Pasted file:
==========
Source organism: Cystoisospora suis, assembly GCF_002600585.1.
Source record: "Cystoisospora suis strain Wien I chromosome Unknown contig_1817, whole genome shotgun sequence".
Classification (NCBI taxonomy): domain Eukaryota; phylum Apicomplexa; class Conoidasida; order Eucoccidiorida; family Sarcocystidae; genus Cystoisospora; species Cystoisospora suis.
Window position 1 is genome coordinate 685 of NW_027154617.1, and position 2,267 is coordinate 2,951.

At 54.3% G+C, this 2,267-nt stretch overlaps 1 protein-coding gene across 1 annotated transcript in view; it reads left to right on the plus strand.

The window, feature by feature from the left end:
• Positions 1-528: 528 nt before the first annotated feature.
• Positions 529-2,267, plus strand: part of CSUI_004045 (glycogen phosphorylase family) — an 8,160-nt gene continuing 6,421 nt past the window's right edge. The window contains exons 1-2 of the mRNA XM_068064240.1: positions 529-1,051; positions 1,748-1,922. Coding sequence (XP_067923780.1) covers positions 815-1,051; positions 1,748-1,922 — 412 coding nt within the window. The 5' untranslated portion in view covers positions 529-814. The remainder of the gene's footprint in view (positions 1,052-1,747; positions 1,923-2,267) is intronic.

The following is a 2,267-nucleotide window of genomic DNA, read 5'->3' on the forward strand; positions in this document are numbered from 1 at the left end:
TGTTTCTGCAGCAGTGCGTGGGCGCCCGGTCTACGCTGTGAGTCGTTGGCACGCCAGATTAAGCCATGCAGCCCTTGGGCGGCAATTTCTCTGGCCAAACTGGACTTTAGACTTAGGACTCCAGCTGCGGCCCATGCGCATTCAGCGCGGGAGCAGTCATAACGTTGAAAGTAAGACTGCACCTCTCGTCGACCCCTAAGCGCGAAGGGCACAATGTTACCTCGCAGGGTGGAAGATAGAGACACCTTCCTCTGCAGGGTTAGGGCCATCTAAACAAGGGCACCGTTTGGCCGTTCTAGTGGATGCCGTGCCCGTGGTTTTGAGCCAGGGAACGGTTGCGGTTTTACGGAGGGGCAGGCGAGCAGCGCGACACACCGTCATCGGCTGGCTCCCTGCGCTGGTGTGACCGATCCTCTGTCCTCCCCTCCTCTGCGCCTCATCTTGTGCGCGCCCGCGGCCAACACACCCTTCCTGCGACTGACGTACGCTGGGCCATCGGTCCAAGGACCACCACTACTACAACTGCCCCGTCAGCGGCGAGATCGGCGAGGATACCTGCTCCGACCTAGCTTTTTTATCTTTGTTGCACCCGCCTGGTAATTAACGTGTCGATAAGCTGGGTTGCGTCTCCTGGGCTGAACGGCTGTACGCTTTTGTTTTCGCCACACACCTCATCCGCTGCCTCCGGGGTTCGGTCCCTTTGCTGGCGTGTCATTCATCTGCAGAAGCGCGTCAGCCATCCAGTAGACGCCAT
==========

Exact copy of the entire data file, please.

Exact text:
Source organism: Cystoisospora suis, assembly GCF_002600585.1.
Source record: "Cystoisospora suis strain Wien I chromosome Unknown contig_1817, whole genome shotgun sequence".
Classification (NCBI taxonomy): domain Eukaryota; phylum Apicomplexa; class Conoidasida; order Eucoccidiorida; family Sarcocystidae; genus Cystoisospora; species Cystoisospora suis.
Window position 1 is genome coordinate 685 of NW_027154617.1, and position 2,267 is coordinate 2,951.

At 54.3% G+C, this 2,267-nt stretch overlaps 1 protein-coding gene across 1 annotated transcript in view; it reads left to right on the plus strand.

The window, feature by feature from the left end:
• Positions 1-528: 528 nt before the first annotated feature.
• Positions 529-2,267, plus strand: part of CSUI_004045 (glycogen phosphorylase family) — an 8,160-nt gene continuing 6,421 nt past the window's right edge. The window contains exons 1-2 of the mRNA XM_068064240.1: positions 529-1,051; positions 1,748-1,922. Coding sequence (XP_067923780.1) covers positions 815-1,051; positions 1,748-1,922 — 412 coding nt within the window. The 5' untranslated portion in view covers positions 529-814. The remainder of the gene's footprint in view (positions 1,052-1,747; positions 1,923-2,267) is intronic.

The following is a 2,267-nucleotide window of genomic DNA, read 5'->3' on the forward strand; positions in this document are numbered from 1 at the left end:
TGTTTCTGCAGCAGTGCGTGGGCGCCCGGTCTACGCTGTGAGTCGTTGGCACGCCAGATTAAGCCATGCAGCCCTTGGGCGGCAATTTCTCTGGCCAAACTGGACTTTAGACTTAGGACTCCAGCTGCGGCCCATGCGCATTCAGCGCGGGAGCAGTCATAACGTTGAAAGTAAGACTGCACCTCTCGTCGACCCCTAAGCGCGAAGGGCACAATGTTACCTCGCAGGGTGGAAGATAGAGACACCTTCCTCTGCAGGGTTAGGGCCATCTAAACAAGGGCACCGTTTGGCCGTTCTAGTGGATGCCGTGCCCGTGGTTTTGAGCCAGGGAACGGTTGCGGTTTTACGGAGGGGCAGGCGAGCAGCGCGACACACCGTCATCGGCTGGCTCCCTGCGCTGGTGTGACCGATCCTCTGTCCTCCCCTCCTCTGCGCCTCATCTTGTGCGCGCCCGCGGCCAACACACCCTTCCTGCGACTGACGTACGCTGGGCCATCGGTCCAAGGACCACCACTACTACAACTGCCCCGTCAGCGGCGAGATCGGCGAGGATACCTGCTCCGACCTAGCTTTTTTATCTTTGTTGCACCCGCCTGGTAATTAACGTGTCGATAAGCTGGGTTGCGTCTCCTGGGCTGAACGGCTGTACGCTTTTGTTTTCGCCACACACCTCATCCGCTGCCTCCGGGGTTCGGTCCCTTTGCTGGCGTGTCATTCATCTGCAGAAGCGCGTCAGCCATCCAGTAGACGCCAT